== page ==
CUMBERLAND — Allegany County’s liquor regulations are being updated for the first time since the 1990s, said Michael W. Griffith, chairman of the county Board of License Commissioners. The update is in order to close loopholes and promote fairness across the board, among other reasons.
“Most of it is pretty much common sense,” said Griffith. The board reviewed the existing regulations and discussed the need for updates and new regulations based on their experiences over the years. “There were a couple of gray areas ... we’re doing this to help the licensees,” Griffith said, by making the rules clearer and more specific.
While some of the proposed regulations are amendments to existing ones, most are new, Griffith said, and fill one double-spaced typed page.
Most licensees seem supportive of the proposals, Griffith said.
Among the requirements in the proposals would be a full menu for establishments licensed to make Sunday sales. “It can’t just be pretzels and peanuts,” Griffith said.
Bartenders would also be specifically prohibited from drinking on the job. That’s important because bartenders have been trained to spot patrons who have had too much and cut those people off from further consumption. A bartender who has been drinking may not have the best judgment about such matters, Griffith explained. “Most proprietors don’t want their bartenders drinking,” Griffith said. Assistant County Attorney Barry Levine helped prepare the proposed regulations, Griffith said.
The proposed regulations would require retailers to purchase beverages and spirits from wholesalers only, Griffith said.
Many of the changes are directed toward private clubs and similar organizations. One proposed regulation will require private clubs to have a sign-in book for guests. After three visits the guest will be required to become a member of the club.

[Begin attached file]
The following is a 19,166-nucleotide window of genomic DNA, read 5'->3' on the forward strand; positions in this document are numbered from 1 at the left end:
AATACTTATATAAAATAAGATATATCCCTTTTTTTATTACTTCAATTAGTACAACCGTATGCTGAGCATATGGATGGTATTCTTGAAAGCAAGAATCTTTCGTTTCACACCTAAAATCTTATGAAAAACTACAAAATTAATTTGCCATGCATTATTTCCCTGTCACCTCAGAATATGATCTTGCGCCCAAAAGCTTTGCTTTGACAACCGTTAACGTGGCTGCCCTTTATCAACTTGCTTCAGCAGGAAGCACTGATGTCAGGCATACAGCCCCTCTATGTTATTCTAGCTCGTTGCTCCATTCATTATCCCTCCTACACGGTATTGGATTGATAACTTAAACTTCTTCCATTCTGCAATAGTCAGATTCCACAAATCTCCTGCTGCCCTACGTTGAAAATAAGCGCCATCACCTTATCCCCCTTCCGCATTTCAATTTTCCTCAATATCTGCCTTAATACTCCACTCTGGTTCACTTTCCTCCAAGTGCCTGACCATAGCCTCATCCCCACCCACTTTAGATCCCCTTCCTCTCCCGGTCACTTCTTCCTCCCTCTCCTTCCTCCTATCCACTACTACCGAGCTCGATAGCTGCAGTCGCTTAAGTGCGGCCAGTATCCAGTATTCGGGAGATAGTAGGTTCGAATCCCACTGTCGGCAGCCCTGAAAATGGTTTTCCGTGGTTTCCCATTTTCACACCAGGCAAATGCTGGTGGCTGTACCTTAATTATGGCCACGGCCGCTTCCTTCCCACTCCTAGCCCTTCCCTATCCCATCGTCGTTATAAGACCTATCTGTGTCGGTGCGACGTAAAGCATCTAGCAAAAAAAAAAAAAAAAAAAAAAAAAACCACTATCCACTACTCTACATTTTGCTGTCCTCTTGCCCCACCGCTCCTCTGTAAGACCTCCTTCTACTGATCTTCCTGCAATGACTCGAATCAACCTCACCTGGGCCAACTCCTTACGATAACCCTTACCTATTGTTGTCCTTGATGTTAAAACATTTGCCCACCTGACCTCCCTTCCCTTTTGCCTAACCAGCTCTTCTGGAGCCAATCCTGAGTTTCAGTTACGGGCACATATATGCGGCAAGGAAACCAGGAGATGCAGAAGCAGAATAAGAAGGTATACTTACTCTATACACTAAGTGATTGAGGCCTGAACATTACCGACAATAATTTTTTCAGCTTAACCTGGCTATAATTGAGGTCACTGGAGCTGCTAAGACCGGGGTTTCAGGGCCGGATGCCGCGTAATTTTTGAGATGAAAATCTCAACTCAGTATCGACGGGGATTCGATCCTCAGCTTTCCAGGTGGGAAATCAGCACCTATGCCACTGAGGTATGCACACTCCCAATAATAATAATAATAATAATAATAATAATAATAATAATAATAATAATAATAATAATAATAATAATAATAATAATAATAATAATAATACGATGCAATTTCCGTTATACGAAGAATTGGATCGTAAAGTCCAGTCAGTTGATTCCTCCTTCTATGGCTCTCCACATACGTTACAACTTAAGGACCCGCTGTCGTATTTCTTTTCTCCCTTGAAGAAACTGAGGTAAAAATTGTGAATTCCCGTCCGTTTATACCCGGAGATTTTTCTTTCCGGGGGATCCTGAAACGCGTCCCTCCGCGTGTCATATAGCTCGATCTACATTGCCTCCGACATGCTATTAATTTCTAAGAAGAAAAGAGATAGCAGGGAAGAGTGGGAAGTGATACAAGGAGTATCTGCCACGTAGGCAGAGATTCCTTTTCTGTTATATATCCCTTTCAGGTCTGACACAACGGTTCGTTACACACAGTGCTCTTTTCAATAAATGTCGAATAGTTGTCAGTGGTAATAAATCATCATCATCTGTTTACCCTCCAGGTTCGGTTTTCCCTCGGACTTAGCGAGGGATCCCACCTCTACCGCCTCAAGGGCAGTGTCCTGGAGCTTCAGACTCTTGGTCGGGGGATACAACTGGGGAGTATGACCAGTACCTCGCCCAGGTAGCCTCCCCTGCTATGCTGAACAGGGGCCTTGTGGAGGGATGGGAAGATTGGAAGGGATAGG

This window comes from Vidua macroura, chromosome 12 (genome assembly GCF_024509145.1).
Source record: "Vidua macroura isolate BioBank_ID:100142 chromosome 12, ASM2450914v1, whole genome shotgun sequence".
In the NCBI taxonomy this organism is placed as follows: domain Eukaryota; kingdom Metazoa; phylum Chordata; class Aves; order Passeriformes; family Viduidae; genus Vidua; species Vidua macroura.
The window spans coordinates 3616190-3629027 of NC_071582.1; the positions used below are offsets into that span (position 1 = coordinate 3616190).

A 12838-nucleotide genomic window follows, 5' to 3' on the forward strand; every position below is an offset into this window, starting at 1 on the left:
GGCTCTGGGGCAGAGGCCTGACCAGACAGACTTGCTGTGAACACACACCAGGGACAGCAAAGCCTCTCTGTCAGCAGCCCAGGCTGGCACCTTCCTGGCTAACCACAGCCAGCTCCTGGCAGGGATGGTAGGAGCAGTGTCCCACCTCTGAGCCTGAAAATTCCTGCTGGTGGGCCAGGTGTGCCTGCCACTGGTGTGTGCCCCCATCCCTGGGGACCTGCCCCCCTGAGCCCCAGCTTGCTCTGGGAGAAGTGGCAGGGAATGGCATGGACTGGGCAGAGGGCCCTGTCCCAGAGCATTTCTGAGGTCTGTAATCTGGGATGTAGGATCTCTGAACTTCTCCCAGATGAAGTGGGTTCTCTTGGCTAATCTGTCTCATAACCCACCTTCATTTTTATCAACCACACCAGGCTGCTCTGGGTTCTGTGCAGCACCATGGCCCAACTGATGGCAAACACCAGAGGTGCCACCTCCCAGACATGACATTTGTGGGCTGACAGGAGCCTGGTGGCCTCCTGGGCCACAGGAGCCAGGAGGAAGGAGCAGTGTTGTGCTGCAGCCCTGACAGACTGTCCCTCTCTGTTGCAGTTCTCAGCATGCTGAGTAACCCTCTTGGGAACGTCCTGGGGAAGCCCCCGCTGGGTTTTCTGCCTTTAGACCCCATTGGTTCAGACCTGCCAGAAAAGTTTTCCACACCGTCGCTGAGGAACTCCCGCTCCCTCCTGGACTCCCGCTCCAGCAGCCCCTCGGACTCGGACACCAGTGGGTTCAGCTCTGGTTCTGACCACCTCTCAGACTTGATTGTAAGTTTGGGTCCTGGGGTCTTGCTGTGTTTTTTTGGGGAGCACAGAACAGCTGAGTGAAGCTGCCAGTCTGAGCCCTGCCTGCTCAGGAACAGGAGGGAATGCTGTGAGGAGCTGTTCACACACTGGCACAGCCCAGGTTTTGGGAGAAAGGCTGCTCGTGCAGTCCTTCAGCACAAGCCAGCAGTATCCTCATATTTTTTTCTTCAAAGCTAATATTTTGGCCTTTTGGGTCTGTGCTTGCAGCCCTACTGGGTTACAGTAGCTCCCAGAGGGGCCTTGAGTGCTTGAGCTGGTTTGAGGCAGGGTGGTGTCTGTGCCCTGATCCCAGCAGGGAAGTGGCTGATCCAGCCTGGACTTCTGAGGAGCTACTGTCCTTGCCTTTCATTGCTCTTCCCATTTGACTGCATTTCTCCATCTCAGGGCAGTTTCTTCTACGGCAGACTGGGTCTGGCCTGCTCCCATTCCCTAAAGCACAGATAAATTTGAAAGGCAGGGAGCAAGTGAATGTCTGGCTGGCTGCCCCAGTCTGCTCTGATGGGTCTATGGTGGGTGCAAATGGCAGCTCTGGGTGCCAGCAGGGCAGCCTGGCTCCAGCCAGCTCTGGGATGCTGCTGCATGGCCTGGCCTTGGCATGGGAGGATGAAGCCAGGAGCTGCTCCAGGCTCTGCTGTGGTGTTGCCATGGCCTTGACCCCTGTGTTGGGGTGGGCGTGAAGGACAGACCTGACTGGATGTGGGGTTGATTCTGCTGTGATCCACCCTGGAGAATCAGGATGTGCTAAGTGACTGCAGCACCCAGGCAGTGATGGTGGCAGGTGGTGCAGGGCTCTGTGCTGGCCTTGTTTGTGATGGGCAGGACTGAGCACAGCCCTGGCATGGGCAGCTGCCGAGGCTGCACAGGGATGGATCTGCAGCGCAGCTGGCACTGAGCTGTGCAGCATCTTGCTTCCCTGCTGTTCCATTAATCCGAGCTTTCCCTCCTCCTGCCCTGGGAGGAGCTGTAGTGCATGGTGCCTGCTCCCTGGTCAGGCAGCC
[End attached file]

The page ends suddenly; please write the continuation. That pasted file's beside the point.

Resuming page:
“Some clubs have an open door policy ... that’s not fair to club members and other establishments,” Griffith said. Sometimes, club members have complained they can’t get a seat at the bar because of the number of guests present, Griffith said. “Times are tough and money is tight, so this regulation is important for fairness, since clubs often offer significant discounts on drinks. The liquor board also regulates restaurants and taverns.
“We’ve had that forever (a sign-in book) ... after the third one you’re supposed to join,” said Butch Corley, president of the Goodfellowship Club.
The liquor board has scheduled the first reading of
the proposed regulations for Nov. 5 at 1 p.m. at the county office building on Kelly Road. Copies of the proposed regulations are available and comments will be received, written or verbal, up to that date.
The three-member board is appointed by the governor and changes to county liquor regulations do not require approval of county commissioners. The board is charged with enforcing section 2B of the Maryland Code.
Griffith said he hopes the updates will be in place by the beginning of 2014 and a new regulation book will be available to all licensees at that time.
The board has two inspectors and and office administrator, Griffith said. The board regulates about 165 licensees in the county.
Matthew Bieniek can be contacted at firstname.lastname@example.org.